The name of the tutorial clearly points to today’s date and I expected to be updated for the latest Kotlin release, despite the fact that this blog is only 3 weeks old.

    E.g. look at this link in the tutorial: http://confluence.jetbrains.com/display/Kotlin/Compiler+Downloads
    It states “This page is no longer maintained”. Why you didn’t updated or deleted this page?

    Another thing I can’t find in this tutorial, is what version/build of Kotlin compiler it covers in full?

    Sorry for the off-topic. I wish you best luck for your efforts and work.

    • What I meant by my comment is that this is an April Fools’ post.

      Otherwise, yes, the docs in their present state need many updates, and I hope to get around to updating them soon. Sorry for the inconvenience.

      • Suminda Dharmasena says:

        Initially Parrot VM was supposed to be an April Fools joke but they in fact implemented it. Similarly this is something interesting to explore.

  8. Mile says:

    Aha… But note that I haven’t read this article beyond its title.
    Also, I don’t consider your joke as a good style. Hope that you won’t update Kotlin tutorial in the same style as the “Poignant Guide to Ruby”.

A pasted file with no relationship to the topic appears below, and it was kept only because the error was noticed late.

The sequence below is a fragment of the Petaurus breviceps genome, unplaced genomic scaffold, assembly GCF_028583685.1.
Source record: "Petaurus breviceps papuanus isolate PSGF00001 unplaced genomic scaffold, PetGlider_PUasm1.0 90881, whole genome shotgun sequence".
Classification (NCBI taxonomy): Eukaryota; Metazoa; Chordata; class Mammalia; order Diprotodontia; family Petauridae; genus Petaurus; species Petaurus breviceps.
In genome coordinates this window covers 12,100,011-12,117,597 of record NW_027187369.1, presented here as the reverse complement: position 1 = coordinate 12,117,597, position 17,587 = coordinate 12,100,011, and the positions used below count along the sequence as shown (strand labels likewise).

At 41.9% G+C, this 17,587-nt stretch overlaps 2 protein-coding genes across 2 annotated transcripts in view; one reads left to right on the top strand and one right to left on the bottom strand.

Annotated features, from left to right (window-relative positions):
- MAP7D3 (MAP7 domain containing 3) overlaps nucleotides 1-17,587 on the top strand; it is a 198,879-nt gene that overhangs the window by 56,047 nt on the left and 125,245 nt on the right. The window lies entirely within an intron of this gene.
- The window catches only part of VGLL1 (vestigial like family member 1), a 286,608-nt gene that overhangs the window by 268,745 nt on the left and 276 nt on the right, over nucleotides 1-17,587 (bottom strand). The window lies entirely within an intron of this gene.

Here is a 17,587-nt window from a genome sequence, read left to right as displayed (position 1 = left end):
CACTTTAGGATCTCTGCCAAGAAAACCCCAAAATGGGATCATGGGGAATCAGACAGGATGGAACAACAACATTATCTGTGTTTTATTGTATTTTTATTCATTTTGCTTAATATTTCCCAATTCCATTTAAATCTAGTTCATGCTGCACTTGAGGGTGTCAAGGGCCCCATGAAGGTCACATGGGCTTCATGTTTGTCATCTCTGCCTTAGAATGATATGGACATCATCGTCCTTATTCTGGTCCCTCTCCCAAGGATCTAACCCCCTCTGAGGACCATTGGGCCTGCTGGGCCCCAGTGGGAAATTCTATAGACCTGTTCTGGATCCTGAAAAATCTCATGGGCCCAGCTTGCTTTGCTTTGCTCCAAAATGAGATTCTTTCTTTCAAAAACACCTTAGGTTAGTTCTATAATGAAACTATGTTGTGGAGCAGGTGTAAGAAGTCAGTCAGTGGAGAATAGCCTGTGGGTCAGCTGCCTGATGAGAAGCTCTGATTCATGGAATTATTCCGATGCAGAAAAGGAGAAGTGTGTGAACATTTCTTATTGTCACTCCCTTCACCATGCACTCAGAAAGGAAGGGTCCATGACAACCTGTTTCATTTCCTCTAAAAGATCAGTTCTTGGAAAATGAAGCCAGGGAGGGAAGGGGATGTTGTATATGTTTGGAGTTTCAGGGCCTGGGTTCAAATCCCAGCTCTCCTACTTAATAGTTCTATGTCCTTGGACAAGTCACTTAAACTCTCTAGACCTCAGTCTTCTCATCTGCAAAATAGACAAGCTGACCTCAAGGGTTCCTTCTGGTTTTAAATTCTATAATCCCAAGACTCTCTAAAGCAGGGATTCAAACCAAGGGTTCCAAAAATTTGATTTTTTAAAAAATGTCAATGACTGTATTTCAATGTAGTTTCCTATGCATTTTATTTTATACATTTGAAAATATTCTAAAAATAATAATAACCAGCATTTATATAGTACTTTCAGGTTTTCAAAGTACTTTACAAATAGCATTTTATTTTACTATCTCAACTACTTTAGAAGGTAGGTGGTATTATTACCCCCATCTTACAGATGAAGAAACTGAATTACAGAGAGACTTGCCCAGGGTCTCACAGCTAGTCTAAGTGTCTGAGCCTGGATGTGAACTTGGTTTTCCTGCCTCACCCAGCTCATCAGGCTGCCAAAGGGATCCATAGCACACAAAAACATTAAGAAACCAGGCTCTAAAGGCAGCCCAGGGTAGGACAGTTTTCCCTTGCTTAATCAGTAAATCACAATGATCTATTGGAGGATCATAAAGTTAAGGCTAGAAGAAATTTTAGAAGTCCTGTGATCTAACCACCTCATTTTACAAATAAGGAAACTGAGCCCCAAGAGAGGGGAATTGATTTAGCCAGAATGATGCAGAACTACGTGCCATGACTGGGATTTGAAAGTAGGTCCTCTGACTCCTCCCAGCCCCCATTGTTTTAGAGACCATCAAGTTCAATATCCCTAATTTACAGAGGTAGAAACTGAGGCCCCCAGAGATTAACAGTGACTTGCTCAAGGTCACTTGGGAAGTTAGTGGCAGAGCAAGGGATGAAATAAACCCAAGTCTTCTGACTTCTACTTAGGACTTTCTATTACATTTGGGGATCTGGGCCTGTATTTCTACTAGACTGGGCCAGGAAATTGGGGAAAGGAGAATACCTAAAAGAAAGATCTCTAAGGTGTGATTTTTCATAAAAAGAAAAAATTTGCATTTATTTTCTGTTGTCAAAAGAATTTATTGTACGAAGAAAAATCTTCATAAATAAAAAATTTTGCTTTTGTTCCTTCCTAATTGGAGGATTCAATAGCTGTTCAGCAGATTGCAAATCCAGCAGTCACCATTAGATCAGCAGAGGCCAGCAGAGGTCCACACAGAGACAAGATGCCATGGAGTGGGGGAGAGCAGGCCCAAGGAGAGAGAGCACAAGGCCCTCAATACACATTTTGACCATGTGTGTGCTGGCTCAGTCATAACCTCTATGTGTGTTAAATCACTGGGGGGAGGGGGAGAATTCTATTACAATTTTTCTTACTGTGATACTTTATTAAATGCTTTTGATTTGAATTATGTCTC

9. Guangyu HE says:

    Would I ask a question here?
    I have written the following code:
    LocalDataBus.subscribe(“hello”) {
    val handler = it.annex as (m: Int)->Unit
    //val handler = it.annex as KFunction1

    And the type of it.annex is Any?, I want to have a check before have a type conversion by ‘as’.
    However, if I use ‘is’ to check it , I got a compiling error. How should I do to have a type check before the conversion?

    • Since generics are not reified, you can not check whether something is exactly a function from Int to Unit. All you can do is check that it is some function that takes one argument, so Kotlin does not let you write a full is-check, only “is Function1”

  10. Guangyu HE says:

    I want to ask a question with Dependency Inject.

    For the code:
    [Inject] var ModuleName: String = “”
    ModuleName will be injected by DI Container.

    Can I write like this:
    [Inject] var ModuleName: String
    [Inject] val ModuleName: String